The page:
Publications (3)26.4 Total impact
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ABSTRACT: Locally probing chemical reactions or catalytic processes on surfaces under realistic reaction conditions has remained one of the main challenges in materials science and heterogeneous catalysis. Where conventional surface interrogation techniques usually require high-vacuum conditions or ensemble average measurements, plasmonic nanoparticles excel in extreme light focusing and can produce highly confined electromagnetic fields in subwavelength volumes without the need for complex near-field microscopes. Here, we demonstrate an all-optical probing technique based on plasmonic smart dust for monitoring local chemical reactions in real time. The silica shell-isolated gold nanoparticles that form the smart dust can work as strong light concentrators and optically report subtle environmental changes at their pinning sites on the probed surface during reaction processes. As a model system, we investigate the hydrogen dissociation and subsequent uptake trajectory in palladium with both "dust-on-film" and "film-on-dust" platforms. Using time-resolved single particle measurements, we demonstrate that our technique can in situ encode chemical reaction information as optical signals for a variety of surface morphologies. The presented technique offers a unique scheme for real-time, label-free, and high-resolution probing of local reaction kinetics in a plethora of important chemical reactions on surfaces, paving the way toward the development of inexpensive and high-output reaction sensors for real-world applications.Nano Letters 03/2013; · 13.20 Impact Factor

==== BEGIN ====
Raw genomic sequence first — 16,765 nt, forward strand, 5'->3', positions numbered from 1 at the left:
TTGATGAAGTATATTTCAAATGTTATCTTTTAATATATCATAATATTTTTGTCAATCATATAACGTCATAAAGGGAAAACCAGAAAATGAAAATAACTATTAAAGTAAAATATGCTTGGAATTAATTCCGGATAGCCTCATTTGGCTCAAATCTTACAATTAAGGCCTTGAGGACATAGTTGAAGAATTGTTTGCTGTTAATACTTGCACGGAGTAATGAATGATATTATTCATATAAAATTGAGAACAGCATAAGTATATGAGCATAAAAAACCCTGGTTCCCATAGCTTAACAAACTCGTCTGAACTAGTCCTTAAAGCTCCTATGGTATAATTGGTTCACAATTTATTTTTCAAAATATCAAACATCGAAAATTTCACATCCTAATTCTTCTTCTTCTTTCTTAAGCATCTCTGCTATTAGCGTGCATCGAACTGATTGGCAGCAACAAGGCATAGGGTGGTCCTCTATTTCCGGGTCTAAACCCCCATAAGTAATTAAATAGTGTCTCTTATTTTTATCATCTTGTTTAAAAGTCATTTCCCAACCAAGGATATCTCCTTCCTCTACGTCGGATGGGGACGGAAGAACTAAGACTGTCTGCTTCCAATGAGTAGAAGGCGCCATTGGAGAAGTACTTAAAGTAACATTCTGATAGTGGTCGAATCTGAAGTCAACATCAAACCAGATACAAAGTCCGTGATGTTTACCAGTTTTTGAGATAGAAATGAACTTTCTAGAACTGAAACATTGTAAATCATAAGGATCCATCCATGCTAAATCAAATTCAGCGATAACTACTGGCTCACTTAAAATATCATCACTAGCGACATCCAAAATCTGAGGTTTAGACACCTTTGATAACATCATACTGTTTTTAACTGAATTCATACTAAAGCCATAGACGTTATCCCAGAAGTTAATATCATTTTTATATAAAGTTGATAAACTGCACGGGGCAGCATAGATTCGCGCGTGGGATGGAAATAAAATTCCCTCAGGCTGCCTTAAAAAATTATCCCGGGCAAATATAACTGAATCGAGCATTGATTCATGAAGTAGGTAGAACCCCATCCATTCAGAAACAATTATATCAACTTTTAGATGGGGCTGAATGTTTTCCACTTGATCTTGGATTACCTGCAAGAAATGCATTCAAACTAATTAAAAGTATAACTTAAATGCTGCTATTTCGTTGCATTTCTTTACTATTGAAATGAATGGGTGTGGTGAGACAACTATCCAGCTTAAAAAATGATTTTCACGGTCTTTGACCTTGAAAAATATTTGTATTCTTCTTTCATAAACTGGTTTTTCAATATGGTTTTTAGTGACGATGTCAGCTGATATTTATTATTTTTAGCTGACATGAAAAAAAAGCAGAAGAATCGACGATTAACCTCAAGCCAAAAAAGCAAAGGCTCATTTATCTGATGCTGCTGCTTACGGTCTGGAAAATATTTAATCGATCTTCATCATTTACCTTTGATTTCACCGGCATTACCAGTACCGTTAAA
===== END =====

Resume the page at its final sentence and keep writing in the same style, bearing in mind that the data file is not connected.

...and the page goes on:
Article: Palladium-based plasmonic perfect absorber in the visible wavelength range and its application to hydrogen sensing.[show abstract] [hide abstract]
ABSTRACT: We report on the experimental realization of a palladium-based plasmonic perfect absorber at visible wavelengths and its application to hydrogen sensing. Our design exhibits a reflectance <0.5% and zero transmittance at 650 nm and the operation wavelength of the absorber can be tuned by varying its structural parameters. Exposure to hydrogen gas causes a rapid and reversible increase in reflectance on a time scale of seconds. This pronounced response introduces a novel optical hydrogen detection scheme with very high values of the relative intensity response.Nano Letters 09/2011; 11(10):4366-9. · 13.20 Impact Factor
Optical Materials Express. 2(2):111.